Programm                 "Degeneration und Regeneration– Grundlagen, Diagnostik und Therapie"

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Impact of RPE-dysfunction on AMD Pathogenesis

Schütt F.
Department of Ophthalmology, University of Heidelberg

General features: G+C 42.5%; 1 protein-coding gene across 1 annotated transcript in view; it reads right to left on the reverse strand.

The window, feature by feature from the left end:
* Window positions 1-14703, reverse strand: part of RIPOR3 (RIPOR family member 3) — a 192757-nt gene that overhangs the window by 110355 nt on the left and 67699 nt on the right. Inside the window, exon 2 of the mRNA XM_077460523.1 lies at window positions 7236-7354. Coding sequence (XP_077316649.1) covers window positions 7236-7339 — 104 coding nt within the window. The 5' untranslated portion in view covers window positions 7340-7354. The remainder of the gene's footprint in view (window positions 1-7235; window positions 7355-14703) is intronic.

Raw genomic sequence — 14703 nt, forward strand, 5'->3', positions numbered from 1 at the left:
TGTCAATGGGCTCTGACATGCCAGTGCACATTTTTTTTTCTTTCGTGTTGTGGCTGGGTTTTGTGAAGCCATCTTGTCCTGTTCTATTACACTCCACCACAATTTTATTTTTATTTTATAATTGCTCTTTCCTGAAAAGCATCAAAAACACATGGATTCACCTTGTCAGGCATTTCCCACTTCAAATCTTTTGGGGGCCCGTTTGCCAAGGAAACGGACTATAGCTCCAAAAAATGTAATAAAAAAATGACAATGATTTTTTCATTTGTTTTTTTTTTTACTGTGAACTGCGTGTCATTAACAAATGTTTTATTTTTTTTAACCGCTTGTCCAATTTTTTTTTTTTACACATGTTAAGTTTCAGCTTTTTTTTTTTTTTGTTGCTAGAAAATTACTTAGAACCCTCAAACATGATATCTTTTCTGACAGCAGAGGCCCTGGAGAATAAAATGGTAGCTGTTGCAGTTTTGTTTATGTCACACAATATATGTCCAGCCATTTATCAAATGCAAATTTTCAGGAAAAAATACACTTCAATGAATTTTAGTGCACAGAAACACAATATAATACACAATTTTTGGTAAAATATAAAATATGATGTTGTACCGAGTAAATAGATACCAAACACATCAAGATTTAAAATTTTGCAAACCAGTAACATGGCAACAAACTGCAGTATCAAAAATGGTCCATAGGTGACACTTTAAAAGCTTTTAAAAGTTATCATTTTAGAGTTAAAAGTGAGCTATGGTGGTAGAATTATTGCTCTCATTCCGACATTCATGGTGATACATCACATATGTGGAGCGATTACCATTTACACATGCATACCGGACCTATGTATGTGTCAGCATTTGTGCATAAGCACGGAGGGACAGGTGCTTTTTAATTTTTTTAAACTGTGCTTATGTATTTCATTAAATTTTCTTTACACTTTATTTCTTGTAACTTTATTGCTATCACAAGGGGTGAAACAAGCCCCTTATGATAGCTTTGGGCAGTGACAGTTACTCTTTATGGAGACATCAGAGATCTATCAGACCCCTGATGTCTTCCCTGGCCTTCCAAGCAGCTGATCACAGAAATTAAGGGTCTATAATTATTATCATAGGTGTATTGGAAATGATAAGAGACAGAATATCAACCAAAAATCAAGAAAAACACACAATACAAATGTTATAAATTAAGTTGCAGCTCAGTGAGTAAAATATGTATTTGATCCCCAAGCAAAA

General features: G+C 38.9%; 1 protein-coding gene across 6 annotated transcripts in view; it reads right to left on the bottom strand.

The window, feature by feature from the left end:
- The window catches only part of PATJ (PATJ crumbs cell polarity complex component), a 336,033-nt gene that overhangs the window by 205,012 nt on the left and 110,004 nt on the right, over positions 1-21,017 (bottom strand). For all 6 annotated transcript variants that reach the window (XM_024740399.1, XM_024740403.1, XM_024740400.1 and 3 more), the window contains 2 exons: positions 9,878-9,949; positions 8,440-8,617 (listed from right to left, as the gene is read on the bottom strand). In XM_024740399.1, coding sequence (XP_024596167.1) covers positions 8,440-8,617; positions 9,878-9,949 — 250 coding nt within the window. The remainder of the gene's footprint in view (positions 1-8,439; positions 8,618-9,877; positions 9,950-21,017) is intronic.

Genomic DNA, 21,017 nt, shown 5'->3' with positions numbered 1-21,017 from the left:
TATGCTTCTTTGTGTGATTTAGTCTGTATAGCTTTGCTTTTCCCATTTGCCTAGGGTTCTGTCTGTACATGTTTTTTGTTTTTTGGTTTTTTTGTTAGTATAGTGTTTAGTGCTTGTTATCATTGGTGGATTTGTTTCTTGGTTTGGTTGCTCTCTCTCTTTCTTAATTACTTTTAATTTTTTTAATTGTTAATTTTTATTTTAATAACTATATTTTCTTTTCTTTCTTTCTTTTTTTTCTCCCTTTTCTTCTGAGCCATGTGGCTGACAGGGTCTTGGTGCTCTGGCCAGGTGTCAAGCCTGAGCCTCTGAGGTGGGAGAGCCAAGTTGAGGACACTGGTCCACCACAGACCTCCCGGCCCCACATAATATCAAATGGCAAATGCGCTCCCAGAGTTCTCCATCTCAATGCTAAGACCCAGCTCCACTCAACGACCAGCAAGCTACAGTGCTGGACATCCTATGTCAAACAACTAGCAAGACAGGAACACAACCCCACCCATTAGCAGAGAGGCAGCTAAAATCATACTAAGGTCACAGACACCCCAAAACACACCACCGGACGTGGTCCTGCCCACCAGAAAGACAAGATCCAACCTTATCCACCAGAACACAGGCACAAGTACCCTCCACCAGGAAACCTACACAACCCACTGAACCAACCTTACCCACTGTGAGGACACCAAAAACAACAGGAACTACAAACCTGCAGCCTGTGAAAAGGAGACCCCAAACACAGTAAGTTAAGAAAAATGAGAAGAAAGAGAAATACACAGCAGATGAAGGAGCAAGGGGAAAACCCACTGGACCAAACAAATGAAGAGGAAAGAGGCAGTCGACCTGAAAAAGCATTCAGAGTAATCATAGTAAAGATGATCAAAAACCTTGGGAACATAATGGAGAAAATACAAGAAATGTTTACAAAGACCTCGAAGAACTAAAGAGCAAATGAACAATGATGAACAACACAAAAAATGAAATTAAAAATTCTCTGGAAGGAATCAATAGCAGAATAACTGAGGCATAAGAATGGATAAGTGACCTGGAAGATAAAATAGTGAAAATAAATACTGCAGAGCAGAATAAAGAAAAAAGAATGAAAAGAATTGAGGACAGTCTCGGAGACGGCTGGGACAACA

Age-related macular degeneration (AMD) is now the most common cause of registerable blindness in the Western nations beyond 50 years of age. The pathogenesis of AMD is still incompletely understood. Several lines of evidence suggest that the retinal pigment epithelium (RPE) plays a key role in the pathogenesis of AMD. It is evident that the RPE cell layer is involved in all clinical ARMD phenotypes. The RPE has numerous functions that are a prerequisite for normal photoreceptor function including permanent phagocytosis, degradation and clearance of shed distal outer photoreceptor segments. Every derangement in the balance of phagocytotic and degradative processes may result in incomplete catabolism and accumulation of biomolecules as lipofuscin (LF). LF accumulates in the RPE throughout life and with various retinal diseases eventually occupying up to 19% of cytoplasmic volume by 80 years of age. Within areas of increased LF-mediated fundus autofluorescence, new atrophic areas develop, and existing patches of atrophy enlarge. Corresponding photoreceptor density and retinal sensitivity are decreased over these areas. There is convincing evidence linking the formation of lipofuscin to lipoperoxidation damage. In vitro experiments demonstrate that LF shows toxic and phototoxic effects and serves as a source of free radicals. Recently a major retinoid component of human RPE lipofuscin has been identified: N-retinylidene-N-retinylethanolamine (A2-E). In human RPE cell cultures

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